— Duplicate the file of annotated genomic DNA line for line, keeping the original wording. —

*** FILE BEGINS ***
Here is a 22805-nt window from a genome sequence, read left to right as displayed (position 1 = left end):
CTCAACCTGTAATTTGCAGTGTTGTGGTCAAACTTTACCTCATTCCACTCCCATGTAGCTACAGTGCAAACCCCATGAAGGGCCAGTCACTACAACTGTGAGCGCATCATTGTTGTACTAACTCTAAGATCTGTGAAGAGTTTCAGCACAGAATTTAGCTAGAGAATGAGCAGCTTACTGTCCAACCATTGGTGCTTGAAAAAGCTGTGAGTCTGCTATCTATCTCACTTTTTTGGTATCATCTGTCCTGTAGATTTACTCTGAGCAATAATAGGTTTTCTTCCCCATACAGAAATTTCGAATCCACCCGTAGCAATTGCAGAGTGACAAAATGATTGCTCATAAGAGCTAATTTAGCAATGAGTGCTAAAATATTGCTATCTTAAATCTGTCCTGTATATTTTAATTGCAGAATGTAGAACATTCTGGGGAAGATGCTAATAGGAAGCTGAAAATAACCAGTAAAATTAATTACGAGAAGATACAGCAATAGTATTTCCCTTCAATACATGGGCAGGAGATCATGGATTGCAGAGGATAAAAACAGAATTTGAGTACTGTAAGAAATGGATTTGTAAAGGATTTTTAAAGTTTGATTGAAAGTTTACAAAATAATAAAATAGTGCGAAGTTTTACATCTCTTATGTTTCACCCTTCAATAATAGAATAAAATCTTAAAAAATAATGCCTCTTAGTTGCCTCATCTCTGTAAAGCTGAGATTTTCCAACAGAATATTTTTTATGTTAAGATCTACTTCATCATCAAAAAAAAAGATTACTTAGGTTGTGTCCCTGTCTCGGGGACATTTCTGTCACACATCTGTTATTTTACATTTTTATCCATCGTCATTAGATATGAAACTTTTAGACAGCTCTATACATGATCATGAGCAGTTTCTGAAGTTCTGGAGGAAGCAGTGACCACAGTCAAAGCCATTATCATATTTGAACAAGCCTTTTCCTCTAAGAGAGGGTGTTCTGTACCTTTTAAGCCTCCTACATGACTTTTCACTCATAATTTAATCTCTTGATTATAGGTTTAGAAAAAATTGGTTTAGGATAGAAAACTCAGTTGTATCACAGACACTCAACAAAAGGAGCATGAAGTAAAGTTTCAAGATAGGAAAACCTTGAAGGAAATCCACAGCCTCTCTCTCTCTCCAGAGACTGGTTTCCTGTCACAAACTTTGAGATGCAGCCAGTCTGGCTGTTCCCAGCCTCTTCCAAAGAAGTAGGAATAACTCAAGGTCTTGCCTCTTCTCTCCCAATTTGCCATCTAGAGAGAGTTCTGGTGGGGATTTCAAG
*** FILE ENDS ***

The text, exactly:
Here is a 22805-nt window from a genome sequence, read left to right as displayed (position 1 = left end):
CTCAACCTGTAATTTGCAGTGTTGTGGTCAAACTTTACCTCATTCCACTCCCATGTAGCTACAGTGCAAACCCCATGAAGGGCCAGTCACTACAACTGTGAGCGCATCATTGTTGTACTAACTCTAAGATCTGTGAAGAGTTTCAGCACAGAATTTAGCTAGAGAATGAGCAGCTTACTGTCCAACCATTGGTGCTTGAAAAAGCTGTGAGTCTGCTATCTATCTCACTTTTTTGGTATCATCTGTCCTGTAGATTTACTCTGAGCAATAATAGGTTTTCTTCCCCATACAGAAATTTCGAATCCACCCGTAGCAATTGCAGAGTGACAAAATGATTGCTCATAAGAGCTAATTTAGCAATGAGTGCTAAAATATTGCTATCTTAAATCTGTCCTGTATATTTTAATTGCAGAATGTAGAACATTCTGGGGAAGATGCTAATAGGAAGCTGAAAATAACCAGTAAAATTAATTACGAGAAGATACAGCAATAGTATTTCCCTTCAATACATGGGCAGGAGATCATGGATTGCAGAGGATAAAAACAGAATTTGAGTACTGTAAGAAATGGATTTGTAAAGGATTTTTAAAGTTTGATTGAAAGTTTACAAAATAATAAAATAGTGCGAAGTTTTACATCTCTTATGTTTCACCCTTCAATAATAGAATAAAATCTTAAAAAATAATGCCTCTTAGTTGCCTCATCTCTGTAAAGCTGAGATTTTCCAACAGAATATTTTTTATGTTAAGATCTACTTCATCATCAAAAAAAAAGATTACTTAGGTTGTGTCCCTGTCTCGGGGACATTTCTGTCACACATCTGTTATTTTACATTTTTATCCATCGTCATTAGATATGAAACTTTTAGACAGCTCTATACATGATCATGAGCAGTTTCTGAAGTTCTGGAGGAAGCAGTGACCACAGTCAAAGCCATTATCATATTTGAACAAGCCTTTTCCTCTAAGAGAGGGTGTTCTGTACCTTTTAAGCCTCCTACATGACTTTTCACTCATAATTTAATCTCTTGATTATAGGTTTAGAAAAAATTGGTTTAGGATAGAAAACTCAGTTGTATCACAGACACTCAACAAAAGGAGCATGAAGTAAAGTTTCAAGATAGGAAAACCTTGAAGGAAATCCACAGCCTCTCTCTCTCTCCAGAGACTGGTTTCCTGTCACAAACTTTGAGATGCAGCCAGTCTGGCTGTTCCCAGCCTCTTCCAAAGAAGTAGGAATAACTCAAGGTCTTGCCTCTTCTCTCCCAATTTGCCATCTAGAGAGAGTTCTGGTGGGGATTTCAAG